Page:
As August arrives and the vernal heat radiates onto the final days of summer, continuous innovations are usurping the sunlight with new horizons on the automotive and tech industries. Uber is jettisoning their leasing program while a new report demonstrates the rising sun of infotainment.
Here is what’s been happening in the recent weeks:
To be more efficient and cost-effective, the company is taking a hard look at its services and beginning to determine what direction it wants to focus on. In a recent review of their leasing service, they saw huge losses in revenue with low driver satisfaction with the program. In the wake of this decision, Uber will be focusing more on cost saving and improve relationships with their contract drivers.
The report found that radio needs to embrace internet and app broadcast to surviving as streaming services like Pandora and apps like InTune begin to dominate. The report shows that digital music, stored or streamed, has become the leader in-vehicle infotainment. The report has also acknowledged that the era of the CD player is quickly coming to end as the latter technologies are emerging as its replacement.
The bill, introduced by Assemblyman Phil Ting from San Francisco, would change and expand an existing program for consumers to buy both hybrid and electric vehicles. The program would start big and slowly recede as funds are used. Embracing the same strategy used a decade earlier to startup California’s solar industry, the state is using this new program as a means of meeting its ambitious goals for reducing greenhouse has emission.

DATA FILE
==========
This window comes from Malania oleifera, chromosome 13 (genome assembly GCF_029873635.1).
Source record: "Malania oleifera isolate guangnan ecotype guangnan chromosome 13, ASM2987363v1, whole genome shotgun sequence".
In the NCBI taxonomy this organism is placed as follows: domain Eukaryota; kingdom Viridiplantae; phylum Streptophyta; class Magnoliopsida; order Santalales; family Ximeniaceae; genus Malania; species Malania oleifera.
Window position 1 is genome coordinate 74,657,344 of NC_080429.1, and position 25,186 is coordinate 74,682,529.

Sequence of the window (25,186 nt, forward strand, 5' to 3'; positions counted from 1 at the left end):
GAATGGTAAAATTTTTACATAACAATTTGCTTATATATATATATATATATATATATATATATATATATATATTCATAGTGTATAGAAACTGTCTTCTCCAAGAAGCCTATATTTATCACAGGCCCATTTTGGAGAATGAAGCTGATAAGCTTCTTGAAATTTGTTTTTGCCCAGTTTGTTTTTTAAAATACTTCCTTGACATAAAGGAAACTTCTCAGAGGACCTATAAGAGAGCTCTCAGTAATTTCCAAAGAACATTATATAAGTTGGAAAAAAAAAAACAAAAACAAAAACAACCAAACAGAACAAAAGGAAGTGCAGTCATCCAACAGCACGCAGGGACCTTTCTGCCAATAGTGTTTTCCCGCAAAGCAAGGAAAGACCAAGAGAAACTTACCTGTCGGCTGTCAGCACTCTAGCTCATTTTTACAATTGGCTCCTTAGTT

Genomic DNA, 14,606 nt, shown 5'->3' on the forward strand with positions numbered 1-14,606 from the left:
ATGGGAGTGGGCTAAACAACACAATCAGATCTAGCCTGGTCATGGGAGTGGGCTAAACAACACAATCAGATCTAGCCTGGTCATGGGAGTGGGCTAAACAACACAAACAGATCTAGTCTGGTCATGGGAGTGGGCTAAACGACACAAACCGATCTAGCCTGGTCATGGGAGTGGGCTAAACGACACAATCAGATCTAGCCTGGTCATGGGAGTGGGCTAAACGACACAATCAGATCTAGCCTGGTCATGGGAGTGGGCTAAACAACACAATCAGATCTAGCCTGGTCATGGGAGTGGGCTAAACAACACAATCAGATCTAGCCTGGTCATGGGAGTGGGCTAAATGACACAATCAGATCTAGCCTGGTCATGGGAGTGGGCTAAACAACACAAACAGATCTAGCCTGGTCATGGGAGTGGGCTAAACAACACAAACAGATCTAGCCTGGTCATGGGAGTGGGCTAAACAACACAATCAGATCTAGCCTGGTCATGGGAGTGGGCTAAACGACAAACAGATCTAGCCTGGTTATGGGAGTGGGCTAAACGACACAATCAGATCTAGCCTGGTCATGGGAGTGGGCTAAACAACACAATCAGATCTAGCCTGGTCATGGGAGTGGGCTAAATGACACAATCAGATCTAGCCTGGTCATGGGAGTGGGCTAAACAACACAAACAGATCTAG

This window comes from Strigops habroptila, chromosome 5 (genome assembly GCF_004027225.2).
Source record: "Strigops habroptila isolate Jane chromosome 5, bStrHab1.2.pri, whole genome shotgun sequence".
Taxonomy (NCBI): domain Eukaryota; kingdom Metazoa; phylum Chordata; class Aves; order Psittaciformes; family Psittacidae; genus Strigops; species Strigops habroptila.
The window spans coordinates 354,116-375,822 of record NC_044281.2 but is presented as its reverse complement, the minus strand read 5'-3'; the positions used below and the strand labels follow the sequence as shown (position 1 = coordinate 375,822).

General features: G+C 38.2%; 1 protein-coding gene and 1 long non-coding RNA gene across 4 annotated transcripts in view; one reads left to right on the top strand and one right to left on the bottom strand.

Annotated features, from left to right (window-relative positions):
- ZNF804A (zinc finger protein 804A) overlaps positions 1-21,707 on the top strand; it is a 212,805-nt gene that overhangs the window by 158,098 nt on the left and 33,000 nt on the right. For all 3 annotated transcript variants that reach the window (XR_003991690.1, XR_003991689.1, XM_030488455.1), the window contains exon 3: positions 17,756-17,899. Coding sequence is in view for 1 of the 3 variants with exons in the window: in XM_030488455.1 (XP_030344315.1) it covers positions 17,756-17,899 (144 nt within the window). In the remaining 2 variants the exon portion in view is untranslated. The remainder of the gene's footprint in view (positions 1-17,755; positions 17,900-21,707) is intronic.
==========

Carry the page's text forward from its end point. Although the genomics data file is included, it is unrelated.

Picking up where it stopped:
Looking to spread the burden of investment and risk involved in this new innovation, many automakers like BMW are looking for opportunities at partnerships with other companies and sacrifice absolute proprietorship of forthcoming autonomous driving systems. Because of the forecast of the emerging self-driving car market, many companies are scaling back programs as it is more commonly understood that autonomous vehicles will only make up a small percentage of the overall driving market.
Sorry, but don’t bother signing up to participate; its exclusively being offered to Cruise employees. The program, called Cruise Anywhere, is already being utilized by employees as their primary means of transportation. Cruise says that at least 10% of its staff in San Francisco is using the beta program with more enrolling each week. Participants are able to access the service from 16 to 24 hours per day, seven days a week. Cruise uses Chevy Bolt EV cars that are equipped to operate as driverless-vehicles with the appropriate modifications to make it happen.